The French medical charity Medecins Sans Frontieres or MSF which runs an Ebola Treatment Unit in Foya, Lofa County is warning here that “we have to stay vigilant” even if the Ebola situation in the county is stabilizing.
MSF Foya Project Coordinator, Serge ST-Louis, called for vigilance in Lofa mainly in areas connecting Liberia with Guinea, warning that Ebola is not far away from Liberia once situations worsened in the neighboring country.
“All we know is even if the officials close the borders, situation of our colleagues in Guekedu and Minceta- they’re reaching at the moment almost their full capacity.
So this is quite worrying,” he told President Ellen Johnson-Sirleaf at the Foya ETU Monday.
Ebola entered Liberia early March thru Lofa County from Guinea, killing scores of villagers before spreading to the capital, Monrovia and other counties.
On Monday, 20 October a WHO representative in Lofa County had similarly suggested that any success in Liberia cannot be celebrated “without anything falling down from Guinea and Sierra Leone.”
As President Sirleaf receives briefing on the health status in Foya and Kolahun, she said, “Today, the Ebola is going down all over the country” especially in Lofa, except in only one or two places where the President noted, the virus is still very high.
However, the MSF Foya Project Coordinator told President Sirleaf that when the French medial charity arrived in Lofa in August, there were more than 125 patients, but cases have stabilized and at a low level. For the past several weeks, the ETU in Foya where all Ebola cases from surrounding districts are transferred for treatment has had an average of “more or less than ten patients”, Mr. Louis said.
In the last 26 days, he reported that they did not have any confirmed case in Foya, Vahun and Kolahun districts, respectively, while attributing the success in Lofa to efficient and effective coordination among all actors involved in combating the outbreak; efficient, regular assistance with ambulances for Foya District and surrounding districts; and the establishment of the ETU for three districts in addition to effective health promotion.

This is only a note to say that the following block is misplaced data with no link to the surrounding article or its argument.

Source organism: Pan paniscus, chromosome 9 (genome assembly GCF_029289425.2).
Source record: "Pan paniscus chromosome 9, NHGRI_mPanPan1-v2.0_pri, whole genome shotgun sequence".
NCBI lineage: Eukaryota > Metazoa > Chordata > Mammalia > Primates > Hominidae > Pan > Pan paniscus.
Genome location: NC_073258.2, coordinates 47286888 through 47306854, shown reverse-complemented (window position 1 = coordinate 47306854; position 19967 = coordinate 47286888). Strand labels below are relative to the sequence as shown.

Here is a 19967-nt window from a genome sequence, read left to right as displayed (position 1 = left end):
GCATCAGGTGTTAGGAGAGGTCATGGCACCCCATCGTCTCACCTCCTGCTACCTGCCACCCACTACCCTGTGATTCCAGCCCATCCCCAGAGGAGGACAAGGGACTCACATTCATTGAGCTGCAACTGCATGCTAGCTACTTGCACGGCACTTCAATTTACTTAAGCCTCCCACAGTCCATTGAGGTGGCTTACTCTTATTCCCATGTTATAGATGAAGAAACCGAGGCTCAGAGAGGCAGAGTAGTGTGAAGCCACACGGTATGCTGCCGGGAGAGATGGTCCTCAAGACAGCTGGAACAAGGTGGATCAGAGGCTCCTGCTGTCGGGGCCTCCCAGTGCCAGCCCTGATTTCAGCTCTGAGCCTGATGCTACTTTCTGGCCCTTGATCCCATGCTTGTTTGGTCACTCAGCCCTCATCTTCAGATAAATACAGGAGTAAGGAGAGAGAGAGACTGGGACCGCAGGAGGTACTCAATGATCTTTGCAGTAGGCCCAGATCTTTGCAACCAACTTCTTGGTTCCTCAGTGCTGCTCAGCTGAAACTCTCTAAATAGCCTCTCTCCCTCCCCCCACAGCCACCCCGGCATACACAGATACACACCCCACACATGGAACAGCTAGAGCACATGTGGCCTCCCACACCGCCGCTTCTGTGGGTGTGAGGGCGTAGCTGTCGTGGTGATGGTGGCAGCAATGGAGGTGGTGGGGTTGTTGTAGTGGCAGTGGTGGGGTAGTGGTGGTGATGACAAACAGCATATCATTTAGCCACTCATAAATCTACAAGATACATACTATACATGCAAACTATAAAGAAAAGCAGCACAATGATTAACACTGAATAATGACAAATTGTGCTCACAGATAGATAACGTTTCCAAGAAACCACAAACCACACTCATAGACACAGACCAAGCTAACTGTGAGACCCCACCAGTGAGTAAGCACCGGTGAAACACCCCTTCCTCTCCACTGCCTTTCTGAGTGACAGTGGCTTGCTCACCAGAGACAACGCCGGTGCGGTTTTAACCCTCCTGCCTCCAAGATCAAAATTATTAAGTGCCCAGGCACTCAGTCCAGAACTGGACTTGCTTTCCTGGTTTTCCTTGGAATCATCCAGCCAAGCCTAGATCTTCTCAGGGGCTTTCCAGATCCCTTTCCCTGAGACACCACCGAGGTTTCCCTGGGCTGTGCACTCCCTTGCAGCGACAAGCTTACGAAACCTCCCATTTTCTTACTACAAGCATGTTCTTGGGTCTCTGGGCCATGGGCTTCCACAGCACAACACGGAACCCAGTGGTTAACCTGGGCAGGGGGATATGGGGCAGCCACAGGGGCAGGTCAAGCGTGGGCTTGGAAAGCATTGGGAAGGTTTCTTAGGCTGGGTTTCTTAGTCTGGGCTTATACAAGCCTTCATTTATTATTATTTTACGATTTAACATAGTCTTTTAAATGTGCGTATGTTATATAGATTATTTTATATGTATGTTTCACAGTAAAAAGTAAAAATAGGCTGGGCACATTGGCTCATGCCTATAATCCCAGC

“But the frontline of this response has been the health workers and national staff. And while we’re seeing result at the moment, we must praise that in the continuation of this response will be only efficient, will be possible if staff are fairly and adequately compensated in the timely manner,” he suggested.
He added that inside the Case Management Center or CMC, they give strong psychological support to patients and families, and have reached a high level of awareness with the involvement of leaders from various communities.
As President Sirleaf got briefing on the health status in Foya and Kolahun, she expressed government’s appreciation to health workers for their work despite the difficulties being experienced from the spread of the Ebola virus all over the country.
“Thank God because of your work, today the Ebola is going down all over the country. Only in one or two places it’s still very high. But here in Lofa, we can say now Lofa is doing so good to be able to fight this Ebola,” the President said.
She acknowledged that many of the health workers continue to serve their people, and in the process, some have even died. “And we came to let you know that we’re trying our best to address all the issues that you have raised,” she said.
On Monday, President Sirleaf, US Ambassador Deborah Malac, Liberia’s Army Chief of Staff Daniel Dee Ziankhan, the US Military Commander to Liberia Dyril Williams, among others, flew to Foya on two separate US Military Helicopters before visiting health centers and the Foya ETU.
Bystanders mainly young people, elderly women and men carried posters, welcoming President Sirleaf and her high-level entourage with some attributing the county’s success to coordinated effort between residents and health workers, in an interview with The NewDawn.
Mr. Johnson N. Bokar, a Foya resident said they have not abandoned the preventive measures even though they observed that the Ebola infection rate is going down, saying, Now we can’t [host] strangers; we don’t move from place to place.”